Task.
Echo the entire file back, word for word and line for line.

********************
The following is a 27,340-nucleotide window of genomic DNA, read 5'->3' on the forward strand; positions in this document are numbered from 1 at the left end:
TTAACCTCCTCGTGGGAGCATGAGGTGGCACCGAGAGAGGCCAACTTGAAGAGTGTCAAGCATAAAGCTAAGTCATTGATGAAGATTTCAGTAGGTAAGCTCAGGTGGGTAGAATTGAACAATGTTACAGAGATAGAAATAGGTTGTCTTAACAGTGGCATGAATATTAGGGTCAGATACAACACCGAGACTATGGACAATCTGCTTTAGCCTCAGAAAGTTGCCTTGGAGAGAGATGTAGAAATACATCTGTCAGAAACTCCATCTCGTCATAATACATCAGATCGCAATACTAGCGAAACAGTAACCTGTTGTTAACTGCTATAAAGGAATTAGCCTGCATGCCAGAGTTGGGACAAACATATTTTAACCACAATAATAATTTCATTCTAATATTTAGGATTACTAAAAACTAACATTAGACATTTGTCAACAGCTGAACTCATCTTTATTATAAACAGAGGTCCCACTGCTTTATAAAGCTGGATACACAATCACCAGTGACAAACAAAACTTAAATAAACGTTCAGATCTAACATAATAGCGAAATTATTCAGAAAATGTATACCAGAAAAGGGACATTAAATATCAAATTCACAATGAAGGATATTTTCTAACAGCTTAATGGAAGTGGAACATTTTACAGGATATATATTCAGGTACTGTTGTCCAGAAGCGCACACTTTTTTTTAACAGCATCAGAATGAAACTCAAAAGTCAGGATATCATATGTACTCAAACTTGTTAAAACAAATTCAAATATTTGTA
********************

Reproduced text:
The following is a 27,340-nucleotide window of genomic DNA, read 5'->3' on the forward strand; positions in this document are numbered from 1 at the left end:
TTAACCTCCTCGTGGGAGCATGAGGTGGCACCGAGAGAGGCCAACTTGAAGAGTGTCAAGCATAAAGCTAAGTCATTGATGAAGATTTCAGTAGGTAAGCTCAGGTGGGTAGAATTGAACAATGTTACAGAGATAGAAATAGGTTGTCTTAACAGTGGCATGAATATTAGGGTCAGATACAACACCGAGACTATGGACAATCTGCTTTAGCCTCAGAAAGTTGCCTTGGAGAGAGATGTAGAAATACATCTGTCAGAAACTCCATCTCGTCATAATACATCAGATCGCAATACTAGCGAAACAGTAACCTGTTGTTAACTGCTATAAAGGAATTAGCCTGCATGCCAGAGTTGGGACAAACATATTTTAACCACAATAATAATTTCATTCTAATATTTAGGATTACTAAAAACTAACATTAGACATTTGTCAACAGCTGAACTCATCTTTATTATAAACAGAGGTCCCACTGCTTTATAAAGCTGGATACACAATCACCAGTGACAAACAAAACTTAAATAAACGTTCAGATCTAACATAATAGCGAAATTATTCAGAAAATGTATACCAGAAAAGGGACATTAAATATCAAATTCACAATGAAGGATATTTTCTAACAGCTTAATGGAAGTGGAACATTTTACAGGATATATATTCAGGTACTGTTGTCCAGAAGCGCACACTTTTTTTTAACAGCATCAGAATGAAACTCAAAAGTCAGGATATCATATGTACTCAAACTTGTTAAAACAAATTCAAATATTTGTA